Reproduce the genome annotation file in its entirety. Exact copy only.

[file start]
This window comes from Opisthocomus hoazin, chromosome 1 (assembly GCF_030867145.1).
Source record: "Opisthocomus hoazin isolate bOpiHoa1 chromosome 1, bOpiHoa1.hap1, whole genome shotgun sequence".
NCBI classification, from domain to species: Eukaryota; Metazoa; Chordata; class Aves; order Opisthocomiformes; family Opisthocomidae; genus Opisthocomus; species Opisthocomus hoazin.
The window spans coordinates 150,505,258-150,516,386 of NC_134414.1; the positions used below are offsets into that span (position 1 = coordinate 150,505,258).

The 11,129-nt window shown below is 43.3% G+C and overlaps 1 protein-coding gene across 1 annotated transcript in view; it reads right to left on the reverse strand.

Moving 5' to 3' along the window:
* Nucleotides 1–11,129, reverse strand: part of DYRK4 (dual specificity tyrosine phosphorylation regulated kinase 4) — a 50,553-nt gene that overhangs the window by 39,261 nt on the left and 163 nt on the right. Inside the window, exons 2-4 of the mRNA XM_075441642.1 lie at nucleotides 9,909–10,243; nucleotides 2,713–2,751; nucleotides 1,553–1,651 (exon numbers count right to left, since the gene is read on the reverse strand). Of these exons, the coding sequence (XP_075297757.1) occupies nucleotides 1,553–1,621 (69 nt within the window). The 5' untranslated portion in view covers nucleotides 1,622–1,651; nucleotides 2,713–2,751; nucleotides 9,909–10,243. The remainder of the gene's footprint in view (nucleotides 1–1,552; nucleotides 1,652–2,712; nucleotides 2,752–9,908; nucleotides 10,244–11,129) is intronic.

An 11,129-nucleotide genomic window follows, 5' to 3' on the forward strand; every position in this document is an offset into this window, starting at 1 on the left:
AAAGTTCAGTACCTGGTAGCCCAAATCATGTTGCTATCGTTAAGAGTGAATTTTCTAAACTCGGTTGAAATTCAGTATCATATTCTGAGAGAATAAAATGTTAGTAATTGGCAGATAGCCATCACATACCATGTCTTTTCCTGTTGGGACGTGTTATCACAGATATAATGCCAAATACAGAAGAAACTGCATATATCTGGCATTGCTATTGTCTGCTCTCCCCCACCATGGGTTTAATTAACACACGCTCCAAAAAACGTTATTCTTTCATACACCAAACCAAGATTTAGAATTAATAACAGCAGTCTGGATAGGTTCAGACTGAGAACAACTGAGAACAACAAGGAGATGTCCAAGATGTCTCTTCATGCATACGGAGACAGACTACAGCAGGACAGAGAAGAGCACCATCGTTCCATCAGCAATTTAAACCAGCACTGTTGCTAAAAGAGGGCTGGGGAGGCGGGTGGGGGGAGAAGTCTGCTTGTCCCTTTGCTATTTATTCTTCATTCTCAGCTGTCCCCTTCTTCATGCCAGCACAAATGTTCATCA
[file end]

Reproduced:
This window comes from Opisthocomus hoazin, chromosome 1 (assembly GCF_030867145.1).
Source record: "Opisthocomus hoazin isolate bOpiHoa1 chromosome 1, bOpiHoa1.hap1, whole genome shotgun sequence".
NCBI classification, from domain to species: Eukaryota; Metazoa; Chordata; class Aves; order Opisthocomiformes; family Opisthocomidae; genus Opisthocomus; species Opisthocomus hoazin.
The window spans coordinates 150,505,258-150,516,386 of NC_134414.1; the positions used below are offsets into that span (position 1 = coordinate 150,505,258).

The 11,129-nt window shown below is 43.3% G+C and overlaps 1 protein-coding gene across 1 annotated transcript in view; it reads right to left on the reverse strand.

Moving 5' to 3' along the window:
* Nucleotides 1–11,129, reverse strand: part of DYRK4 (dual specificity tyrosine phosphorylation regulated kinase 4) — a 50,553-nt gene that overhangs the window by 39,261 nt on the left and 163 nt on the right. Inside the window, exons 2-4 of the mRNA XM_075441642.1 lie at nucleotides 9,909–10,243; nucleotides 2,713–2,751; nucleotides 1,553–1,651 (exon numbers count right to left, since the gene is read on the reverse strand). Of these exons, the coding sequence (XP_075297757.1) occupies nucleotides 1,553–1,621 (69 nt within the window). The 5' untranslated portion in view covers nucleotides 1,622–1,651; nucleotides 2,713–2,751; nucleotides 9,909–10,243. The remainder of the gene's footprint in view (nucleotides 1–1,552; nucleotides 1,652–2,712; nucleotides 2,752–9,908; nucleotides 10,244–11,129) is intronic.

An 11,129-nucleotide genomic window follows, 5' to 3' on the forward strand; every position in this document is an offset into this window, starting at 1 on the left:
AAAGTTCAGTACCTGGTAGCCCAAATCATGTTGCTATCGTTAAGAGTGAATTTTCTAAACTCGGTTGAAATTCAGTATCATATTCTGAGAGAATAAAATGTTAGTAATTGGCAGATAGCCATCACATACCATGTCTTTTCCTGTTGGGACGTGTTATCACAGATATAATGCCAAATACAGAAGAAACTGCATATATCTGGCATTGCTATTGTCTGCTCTCCCCCACCATGGGTTTAATTAACACACGCTCCAAAAAACGTTATTCTTTCATACACCAAACCAAGATTTAGAATTAATAACAGCAGTCTGGATAGGTTCAGACTGAGAACAACTGAGAACAACAAGGAGATGTCCAAGATGTCTCTTCATGCATACGGAGACAGACTACAGCAGGACAGAGAAGAGCACCATCGTTCCATCAGCAATTTAAACCAGCACTGTTGCTAAAAGAGGGCTGGGGAGGCGGGTGGGGGGAGAAGTCTGCTTGTCCCTTTGCTATTTATTCTTCATTCTCAGCTGTCCCCTTCTTCATGCCAGCACAAATGTTCATCA